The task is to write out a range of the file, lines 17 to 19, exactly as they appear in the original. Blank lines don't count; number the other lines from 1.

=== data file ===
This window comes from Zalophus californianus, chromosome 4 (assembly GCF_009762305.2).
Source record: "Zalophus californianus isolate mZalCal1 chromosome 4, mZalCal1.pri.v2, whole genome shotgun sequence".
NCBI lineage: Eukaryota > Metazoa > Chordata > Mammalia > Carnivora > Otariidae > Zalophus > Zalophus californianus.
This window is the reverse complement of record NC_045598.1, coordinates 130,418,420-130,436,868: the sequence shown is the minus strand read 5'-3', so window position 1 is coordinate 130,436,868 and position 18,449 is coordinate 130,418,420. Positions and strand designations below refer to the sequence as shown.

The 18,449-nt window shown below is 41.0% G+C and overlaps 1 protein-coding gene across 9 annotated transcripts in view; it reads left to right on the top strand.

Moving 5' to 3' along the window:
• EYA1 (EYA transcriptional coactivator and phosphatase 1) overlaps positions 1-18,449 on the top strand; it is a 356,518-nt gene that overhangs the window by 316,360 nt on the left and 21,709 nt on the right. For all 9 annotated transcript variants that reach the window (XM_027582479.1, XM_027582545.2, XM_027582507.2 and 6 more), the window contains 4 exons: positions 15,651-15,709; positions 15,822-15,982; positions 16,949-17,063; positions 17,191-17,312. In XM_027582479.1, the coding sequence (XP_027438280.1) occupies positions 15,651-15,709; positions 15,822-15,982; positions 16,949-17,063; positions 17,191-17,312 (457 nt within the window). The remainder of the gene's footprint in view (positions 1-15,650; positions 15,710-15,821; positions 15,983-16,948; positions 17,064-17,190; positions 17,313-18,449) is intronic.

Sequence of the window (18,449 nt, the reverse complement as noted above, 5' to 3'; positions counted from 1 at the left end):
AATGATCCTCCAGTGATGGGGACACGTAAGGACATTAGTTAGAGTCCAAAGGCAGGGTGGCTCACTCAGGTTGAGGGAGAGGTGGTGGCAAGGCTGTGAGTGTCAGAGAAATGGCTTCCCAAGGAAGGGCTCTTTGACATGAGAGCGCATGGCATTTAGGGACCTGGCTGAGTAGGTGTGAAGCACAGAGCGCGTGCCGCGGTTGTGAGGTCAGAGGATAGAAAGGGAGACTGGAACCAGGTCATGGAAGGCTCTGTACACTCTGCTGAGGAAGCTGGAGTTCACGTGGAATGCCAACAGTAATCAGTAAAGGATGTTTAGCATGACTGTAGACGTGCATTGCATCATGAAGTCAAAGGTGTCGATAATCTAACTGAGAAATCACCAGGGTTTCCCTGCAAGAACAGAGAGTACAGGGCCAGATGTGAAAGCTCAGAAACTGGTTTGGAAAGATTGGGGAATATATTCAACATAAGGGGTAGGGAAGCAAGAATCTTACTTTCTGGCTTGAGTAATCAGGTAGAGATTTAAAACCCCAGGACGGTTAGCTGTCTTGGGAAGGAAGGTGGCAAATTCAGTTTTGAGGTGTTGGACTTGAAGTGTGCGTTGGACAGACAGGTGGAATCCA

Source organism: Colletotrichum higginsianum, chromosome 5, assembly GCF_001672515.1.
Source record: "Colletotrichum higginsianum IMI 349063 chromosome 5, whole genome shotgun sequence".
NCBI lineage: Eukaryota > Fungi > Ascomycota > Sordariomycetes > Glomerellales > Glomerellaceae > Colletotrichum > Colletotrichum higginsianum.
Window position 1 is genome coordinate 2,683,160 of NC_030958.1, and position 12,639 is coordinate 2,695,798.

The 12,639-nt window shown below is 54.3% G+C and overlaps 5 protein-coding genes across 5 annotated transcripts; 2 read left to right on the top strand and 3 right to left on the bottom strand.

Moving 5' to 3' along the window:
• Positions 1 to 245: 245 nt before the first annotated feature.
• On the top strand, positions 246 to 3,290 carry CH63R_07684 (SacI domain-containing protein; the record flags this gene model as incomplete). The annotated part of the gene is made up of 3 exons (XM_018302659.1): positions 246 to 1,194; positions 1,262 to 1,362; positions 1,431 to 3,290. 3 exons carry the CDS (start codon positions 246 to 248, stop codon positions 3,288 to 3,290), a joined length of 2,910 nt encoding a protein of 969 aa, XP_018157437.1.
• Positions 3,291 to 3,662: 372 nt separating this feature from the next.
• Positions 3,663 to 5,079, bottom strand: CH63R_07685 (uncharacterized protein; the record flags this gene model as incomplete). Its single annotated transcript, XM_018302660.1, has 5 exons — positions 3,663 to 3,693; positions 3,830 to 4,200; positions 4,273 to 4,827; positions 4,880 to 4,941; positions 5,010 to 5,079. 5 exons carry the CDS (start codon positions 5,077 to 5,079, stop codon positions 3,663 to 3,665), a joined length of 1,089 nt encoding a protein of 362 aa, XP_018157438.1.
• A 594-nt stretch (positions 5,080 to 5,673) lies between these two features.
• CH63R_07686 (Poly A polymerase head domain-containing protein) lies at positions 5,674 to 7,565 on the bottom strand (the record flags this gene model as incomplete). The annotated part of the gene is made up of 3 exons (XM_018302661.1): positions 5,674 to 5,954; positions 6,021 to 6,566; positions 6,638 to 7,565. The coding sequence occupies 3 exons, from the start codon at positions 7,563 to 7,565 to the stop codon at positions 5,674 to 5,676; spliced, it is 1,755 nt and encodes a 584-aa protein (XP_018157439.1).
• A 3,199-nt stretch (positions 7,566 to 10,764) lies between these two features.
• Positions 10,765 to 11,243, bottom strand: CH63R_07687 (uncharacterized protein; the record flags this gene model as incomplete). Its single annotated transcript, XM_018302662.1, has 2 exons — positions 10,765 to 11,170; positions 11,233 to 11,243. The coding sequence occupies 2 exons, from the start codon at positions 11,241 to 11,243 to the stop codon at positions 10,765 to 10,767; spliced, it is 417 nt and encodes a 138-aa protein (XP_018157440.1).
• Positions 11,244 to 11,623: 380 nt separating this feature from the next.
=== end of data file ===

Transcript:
• On the top strand, positions 246 to 3,290 carry CH63R_07684 (SacI domain-containing protein; the record flags this gene model as incomplete). The annotated part of the gene is made up of 3 exons (XM_018302659.1): positions 246 to 1,194; positions 1,262 to 1,362; positions 1,431 to 3,290. 3 exons carry the CDS (start codon positions 246 to 248, stop codon positions 3,288 to 3,290), a joined length of 2,910 nt encoding a protein of 969 aa, XP_018157437.1.
• Positions 3,291 to 3,662: 372 nt separating this feature from the next.
• Positions 3,663 to 5,079, bottom strand: CH63R_07685 (uncharacterized protein; the record flags this gene model as incomplete). Its single annotated transcript, XM_018302660.1, has 5 exons — positions 3,663 to 3,693; positions 3,830 to 4,200; positions 4,273 to 4,827; positions 4,880 to 4,941; positions 5,010 to 5,079. 5 exons carry the CDS (start codon positions 5,077 to 5,079, stop codon positions 3,663 to 3,665), a joined length of 1,089 nt encoding a protein of 362 aa, XP_018157438.1.